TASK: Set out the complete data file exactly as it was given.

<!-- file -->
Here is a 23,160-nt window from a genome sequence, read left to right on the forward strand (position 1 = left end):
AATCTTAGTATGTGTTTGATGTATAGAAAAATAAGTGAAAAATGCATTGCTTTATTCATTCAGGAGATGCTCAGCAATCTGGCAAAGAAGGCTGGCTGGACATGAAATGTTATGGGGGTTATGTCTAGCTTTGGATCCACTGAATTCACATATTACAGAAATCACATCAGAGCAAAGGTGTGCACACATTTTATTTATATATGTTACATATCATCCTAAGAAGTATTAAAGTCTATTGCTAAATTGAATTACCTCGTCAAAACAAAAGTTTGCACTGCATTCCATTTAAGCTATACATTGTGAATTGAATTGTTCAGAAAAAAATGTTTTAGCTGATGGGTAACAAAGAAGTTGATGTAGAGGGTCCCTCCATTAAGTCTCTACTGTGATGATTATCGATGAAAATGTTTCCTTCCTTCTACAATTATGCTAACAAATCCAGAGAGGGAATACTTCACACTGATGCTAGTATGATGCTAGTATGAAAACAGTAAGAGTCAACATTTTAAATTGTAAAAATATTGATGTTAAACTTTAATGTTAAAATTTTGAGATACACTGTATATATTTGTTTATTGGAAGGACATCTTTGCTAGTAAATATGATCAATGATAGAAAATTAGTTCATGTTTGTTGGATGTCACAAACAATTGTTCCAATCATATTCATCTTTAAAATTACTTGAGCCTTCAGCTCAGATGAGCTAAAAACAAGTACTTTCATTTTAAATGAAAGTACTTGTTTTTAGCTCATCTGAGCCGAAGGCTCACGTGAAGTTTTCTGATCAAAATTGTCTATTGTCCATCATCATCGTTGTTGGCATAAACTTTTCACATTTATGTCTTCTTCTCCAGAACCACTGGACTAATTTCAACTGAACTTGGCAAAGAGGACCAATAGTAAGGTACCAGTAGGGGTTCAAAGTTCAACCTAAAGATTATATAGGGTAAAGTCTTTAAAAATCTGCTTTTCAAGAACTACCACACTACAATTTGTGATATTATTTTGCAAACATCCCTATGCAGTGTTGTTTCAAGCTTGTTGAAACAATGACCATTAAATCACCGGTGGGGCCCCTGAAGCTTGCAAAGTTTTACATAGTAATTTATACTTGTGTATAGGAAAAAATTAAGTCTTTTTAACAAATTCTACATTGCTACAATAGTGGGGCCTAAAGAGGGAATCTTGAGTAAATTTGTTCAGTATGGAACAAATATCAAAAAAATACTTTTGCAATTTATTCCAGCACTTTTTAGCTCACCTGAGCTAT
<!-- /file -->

Here is a 23,160-nt window from a genome sequence, read left to right on the forward strand (position 1 = left end):
AATCTTAGTATGTGTTTGATGTATAGAAAAATAAGTGAAAAATGCATTGCTTTATTCATTCAGGAGATGCTCAGCAATCTGGCAAAGAAGGCTGGCTGGACATGAAATGTTATGGGGGTTATGTCTAGCTTTGGATCCACTGAATTCACATATTACAGAAATCACATCAGAGCAAAGGTGTGCACACATTTTATTTATATATGTTACATATCATCCTAAGAAGTATTAAAGTCTATTGCTAAATTGAATTACCTCGTCAAAACAAAAGTTTGCACTGCATTCCATTTAAGCTATACATTGTGAATTGAATTGTTCAGAAAAAAATGTTTTAGCTGATGGGTAACAAAGAAGTTGATGTAGAGGGTCCCTCCATTAAGTCTCTACTGTGATGATTATCGATGAAAATGTTTCCTTCCTTCTACAATTATGCTAACAAATCCAGAGAGGGAATACTTCACACTGATGCTAGTATGATGCTAGTATGAAAACAGTAAGAGTCAACATTTTAAATTGTAAAAATATTGATGTTAAACTTTAATGTTAAAATTTTGAGATACACTGTATATATTTGTTTATTGGAAGGACATCTTTGCTAGTAAATATGATCAATGATAGAAAATTAGTTCATGTTTGTTGGATGTCACAAACAATTGTTCCAATCATATTCATCTTTAAAATTACTTGAGCCTTCAGCTCAGATGAGCTAAAAACAAGTACTTTCATTTTAAATGAAAGTACTTGTTTTTAGCTCATCTGAGCCGAAGGCTCACGTGAAGTTTTCTGATCAAAATTGTCTATTGTCCATCATCATCGTTGTTGGCATAAACTTTTCACATTTATGTCTTCTTCTCCAGAACCACTGGACTAATTTCAACTGAACTTGGCAAAGAGGACCAATAGTAAGGTACCAGTAGGGGTTCAAAGTTCAACCTAAAGATTATATAGGGTAAAGTCTTTAAAAATCTGCTTTTCAAGAACTACCACACTACAATTTGTGATATTATTTTGCAAACATCCCTATGCAGTGTTGTTTCAAGCTTGTTGAAACAATGACCATTAAATCACCGGTGGGGCCCCTGAAGCTTGCAAAGTTTTACATAGTAATTTATACTTGTGTATAGGAAAAAATTAAGTCTTTTTAACAAATTCTACATTGCTACAATAGTGGGGCCTAAAGAGGGAATCTTGAGTAAATTTGTTCAGTATGGAACAAATATCAAAAAAATACTTTTGCAATTTATTCCAGCACTTTTTAGCTCACCTGAGCTAT